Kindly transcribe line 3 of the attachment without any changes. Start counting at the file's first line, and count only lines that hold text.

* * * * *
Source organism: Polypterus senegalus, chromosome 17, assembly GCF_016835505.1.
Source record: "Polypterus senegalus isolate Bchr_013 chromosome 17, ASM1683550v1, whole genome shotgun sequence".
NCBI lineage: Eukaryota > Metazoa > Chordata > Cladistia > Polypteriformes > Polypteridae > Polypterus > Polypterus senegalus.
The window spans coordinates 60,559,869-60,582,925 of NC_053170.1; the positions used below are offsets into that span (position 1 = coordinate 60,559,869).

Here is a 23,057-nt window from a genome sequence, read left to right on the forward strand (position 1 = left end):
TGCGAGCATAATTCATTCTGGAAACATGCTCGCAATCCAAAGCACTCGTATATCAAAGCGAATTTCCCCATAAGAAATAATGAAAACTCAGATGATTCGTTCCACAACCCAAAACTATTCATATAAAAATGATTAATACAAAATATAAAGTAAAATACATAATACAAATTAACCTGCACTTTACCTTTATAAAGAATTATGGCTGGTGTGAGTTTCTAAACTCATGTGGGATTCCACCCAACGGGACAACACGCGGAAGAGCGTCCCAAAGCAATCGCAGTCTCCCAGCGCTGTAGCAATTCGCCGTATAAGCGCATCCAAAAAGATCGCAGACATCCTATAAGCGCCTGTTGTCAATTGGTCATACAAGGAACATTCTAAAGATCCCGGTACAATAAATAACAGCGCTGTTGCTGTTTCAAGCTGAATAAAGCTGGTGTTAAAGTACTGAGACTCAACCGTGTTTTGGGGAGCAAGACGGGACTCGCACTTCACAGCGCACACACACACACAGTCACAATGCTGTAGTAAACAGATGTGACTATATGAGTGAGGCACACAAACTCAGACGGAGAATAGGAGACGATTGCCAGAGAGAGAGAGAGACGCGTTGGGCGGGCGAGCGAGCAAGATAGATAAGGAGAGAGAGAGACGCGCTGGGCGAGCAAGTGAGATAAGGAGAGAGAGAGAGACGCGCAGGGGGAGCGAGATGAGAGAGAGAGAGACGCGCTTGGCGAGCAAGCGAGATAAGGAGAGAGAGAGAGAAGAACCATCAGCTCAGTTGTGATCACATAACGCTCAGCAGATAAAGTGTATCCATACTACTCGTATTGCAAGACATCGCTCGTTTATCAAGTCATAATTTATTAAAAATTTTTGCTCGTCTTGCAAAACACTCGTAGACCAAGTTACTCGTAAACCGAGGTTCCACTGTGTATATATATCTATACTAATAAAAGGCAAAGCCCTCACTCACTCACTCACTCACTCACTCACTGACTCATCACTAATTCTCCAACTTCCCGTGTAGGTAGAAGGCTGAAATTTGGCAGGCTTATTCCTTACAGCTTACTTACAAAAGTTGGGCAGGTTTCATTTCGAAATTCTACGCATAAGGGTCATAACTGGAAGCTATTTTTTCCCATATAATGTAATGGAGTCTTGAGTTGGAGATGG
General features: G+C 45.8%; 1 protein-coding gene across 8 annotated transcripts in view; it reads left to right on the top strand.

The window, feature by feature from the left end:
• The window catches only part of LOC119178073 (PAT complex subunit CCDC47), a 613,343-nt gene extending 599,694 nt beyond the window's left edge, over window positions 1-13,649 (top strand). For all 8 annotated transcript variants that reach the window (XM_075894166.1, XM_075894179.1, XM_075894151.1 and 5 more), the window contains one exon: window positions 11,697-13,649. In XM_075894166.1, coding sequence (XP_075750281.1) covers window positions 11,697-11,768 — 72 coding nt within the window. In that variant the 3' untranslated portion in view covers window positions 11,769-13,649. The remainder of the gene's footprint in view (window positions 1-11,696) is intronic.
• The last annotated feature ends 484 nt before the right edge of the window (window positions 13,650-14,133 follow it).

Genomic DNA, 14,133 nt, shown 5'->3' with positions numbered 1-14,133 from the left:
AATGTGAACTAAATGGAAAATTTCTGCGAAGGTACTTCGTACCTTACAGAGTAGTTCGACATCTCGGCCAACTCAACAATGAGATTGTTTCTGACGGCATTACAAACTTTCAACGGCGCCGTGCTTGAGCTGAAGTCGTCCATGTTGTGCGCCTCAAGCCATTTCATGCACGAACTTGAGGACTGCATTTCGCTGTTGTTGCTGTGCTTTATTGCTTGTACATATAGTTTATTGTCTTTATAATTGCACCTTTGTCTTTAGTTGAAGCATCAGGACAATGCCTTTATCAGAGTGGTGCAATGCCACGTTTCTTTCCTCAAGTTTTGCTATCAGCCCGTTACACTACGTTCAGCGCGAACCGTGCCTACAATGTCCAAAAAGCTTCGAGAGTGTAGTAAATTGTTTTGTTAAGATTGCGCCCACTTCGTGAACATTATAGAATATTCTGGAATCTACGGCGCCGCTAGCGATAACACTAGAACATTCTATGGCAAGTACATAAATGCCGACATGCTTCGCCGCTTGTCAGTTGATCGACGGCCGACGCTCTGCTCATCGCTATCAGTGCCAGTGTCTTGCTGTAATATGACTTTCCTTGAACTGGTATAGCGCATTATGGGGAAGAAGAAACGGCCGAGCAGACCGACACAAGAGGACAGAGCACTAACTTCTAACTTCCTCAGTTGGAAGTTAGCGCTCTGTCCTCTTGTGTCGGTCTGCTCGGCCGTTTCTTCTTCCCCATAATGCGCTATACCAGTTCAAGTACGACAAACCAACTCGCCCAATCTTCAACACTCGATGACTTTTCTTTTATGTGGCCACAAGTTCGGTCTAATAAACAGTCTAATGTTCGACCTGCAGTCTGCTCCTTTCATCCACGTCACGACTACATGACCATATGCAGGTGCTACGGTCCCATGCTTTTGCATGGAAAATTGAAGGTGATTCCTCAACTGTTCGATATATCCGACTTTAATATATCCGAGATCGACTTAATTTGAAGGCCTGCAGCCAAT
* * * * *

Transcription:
NCBI lineage: Eukaryota > Metazoa > Chordata > Cladistia > Polypteriformes > Polypteridae > Polypterus > Polypterus senegalus.